transfer at the outer radius was found to be 0%. With the heater power set to 30W the rate of heat
transfer at the inner radius was found to be 11.87W and the rate of heat transfer at the outer radius
was found to be 11.87W. The percent difference between the rate of heat transfer at the inner
radius and the rate of heat transfer at the outer radius was found to be 0%.

The complete solution of the differential conduction equation for 10.4W is as follows:

## T ( 8 ) =28.4 and ST-6: T ( 48 )=20.8

T ( r )=C1 ln ( r ) +C2

28.4=C1 ln ( 8 ) +C 2
20.8=C 1 ln ( 48 ) +C 2

28.4=C1 ln ( 8 ) +C 2
28.4C1 ln ( 8 )=C2

20.8=C 1 ln ( 48 ) +C 2
20.8=C 1 ln ( 48 ) +[28.4C 1 ln ( 8 ) ]
C1 =4.242
28.4(4.242 ) ln ( 8 )=C 2
C2 =37.22

## T ( 16 ) =25.6 and ST-5: T ( 40 )=21.7

25.6=C1 ln ( 16 ) +C2
21.7=C1 ln ( 40 ) +C 2

## C1 and C2 can be found the same was as above

C1 =4.26
C2 =37.4

The

C1 and C2 from each calculation are averaged to obtain the final conduction
equation:

T ( r )=4.25 ln ( r )+ 37.3

The Boundary conditions used in the solution were temperatures found at ST-1 (8mm) and ST-6
(48mm). Then temperatures found at ST-2 (16mm) and St-5 (40mm) were used for the boundary
conditions. Two sets of boundary conditions were used so a more accurate solution could be
found for the conduction equation.
In Figures 1 and 2 the disk temperature gradient was graphed with both the experimental data and
the analytical data. Both the 10W and 30W share the same general trend. The temperature falls
along an exponential curve as the radius increases. The temperature at 30W falls more drastically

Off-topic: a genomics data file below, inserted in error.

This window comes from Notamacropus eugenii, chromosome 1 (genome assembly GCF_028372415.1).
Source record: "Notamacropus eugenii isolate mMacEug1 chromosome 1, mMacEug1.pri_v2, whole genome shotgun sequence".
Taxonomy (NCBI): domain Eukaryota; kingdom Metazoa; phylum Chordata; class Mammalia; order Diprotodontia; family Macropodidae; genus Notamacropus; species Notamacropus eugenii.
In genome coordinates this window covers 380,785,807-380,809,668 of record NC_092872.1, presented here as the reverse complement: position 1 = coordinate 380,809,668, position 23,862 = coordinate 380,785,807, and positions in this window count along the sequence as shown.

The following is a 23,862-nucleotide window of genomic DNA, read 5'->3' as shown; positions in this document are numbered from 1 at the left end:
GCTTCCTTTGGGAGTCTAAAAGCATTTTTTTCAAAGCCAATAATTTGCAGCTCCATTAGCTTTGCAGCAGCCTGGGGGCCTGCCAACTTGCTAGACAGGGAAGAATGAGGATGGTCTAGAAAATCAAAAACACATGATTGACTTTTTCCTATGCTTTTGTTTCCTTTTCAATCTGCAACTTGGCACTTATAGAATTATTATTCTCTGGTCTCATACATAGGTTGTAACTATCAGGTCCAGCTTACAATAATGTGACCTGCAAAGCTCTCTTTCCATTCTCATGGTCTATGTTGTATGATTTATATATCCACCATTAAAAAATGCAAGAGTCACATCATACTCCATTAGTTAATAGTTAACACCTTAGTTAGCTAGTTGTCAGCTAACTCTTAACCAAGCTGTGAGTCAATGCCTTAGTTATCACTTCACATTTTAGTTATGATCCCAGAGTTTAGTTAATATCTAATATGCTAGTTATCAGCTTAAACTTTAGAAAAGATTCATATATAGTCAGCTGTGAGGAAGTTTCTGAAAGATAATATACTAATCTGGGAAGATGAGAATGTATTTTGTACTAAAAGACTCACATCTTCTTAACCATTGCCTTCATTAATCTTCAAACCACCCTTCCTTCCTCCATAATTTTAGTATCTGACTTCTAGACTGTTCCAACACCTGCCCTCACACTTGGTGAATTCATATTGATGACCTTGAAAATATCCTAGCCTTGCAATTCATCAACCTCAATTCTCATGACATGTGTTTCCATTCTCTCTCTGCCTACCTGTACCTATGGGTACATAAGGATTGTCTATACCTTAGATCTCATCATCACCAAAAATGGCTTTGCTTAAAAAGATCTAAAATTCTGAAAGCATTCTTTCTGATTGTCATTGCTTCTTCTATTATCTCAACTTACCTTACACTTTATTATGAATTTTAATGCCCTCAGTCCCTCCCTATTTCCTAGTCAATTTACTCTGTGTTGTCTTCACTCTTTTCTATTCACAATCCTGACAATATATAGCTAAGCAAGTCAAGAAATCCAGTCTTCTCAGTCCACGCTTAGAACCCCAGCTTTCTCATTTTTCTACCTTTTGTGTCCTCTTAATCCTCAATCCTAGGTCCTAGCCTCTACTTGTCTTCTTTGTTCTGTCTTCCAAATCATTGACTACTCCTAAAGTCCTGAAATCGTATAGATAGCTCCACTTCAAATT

than the temperature at 10W. The analytical data was found using the conduction equation (as

seen above). In both Figures 1 and 2 the experimental data fallow a very similar curve to the
analytical data. In both Figures the experimental data follows a shallower cure than the analytical
data.
The data presented in Table 2 is the rate of heat transfer at the inner and outer radius. The percent
difference between the rate of heat transfer at the inner radius and the rate of heat transfer at the
outer radius was 0 for both the 10W and the 30W. This means that the conduction in the disk is
equal to the conduction at the outer radius of the disk.

Conclusion
In this experiment the data was used to solve a one-dimensional conduction equation.
Due to the restrictions of the resistance heater, the data for 60W could not be obtained. The
conduction equation was solved using boundary conditions found in the experiment at certain
radial temperatures given. Rate of heat transfer was calculated for in this experiment by using
data found and the coefficients found in the conduction equations. It was concluded that system
was in a steady state because the conduction at the inner radius of the disk was equal to the
conduction at the outer radius of the disk. This was found when the percent difference between
the rate of heat transfer at the inner radius and the outer radius was 0%. This was true when the
resistance heater was set to 10W and 30W both.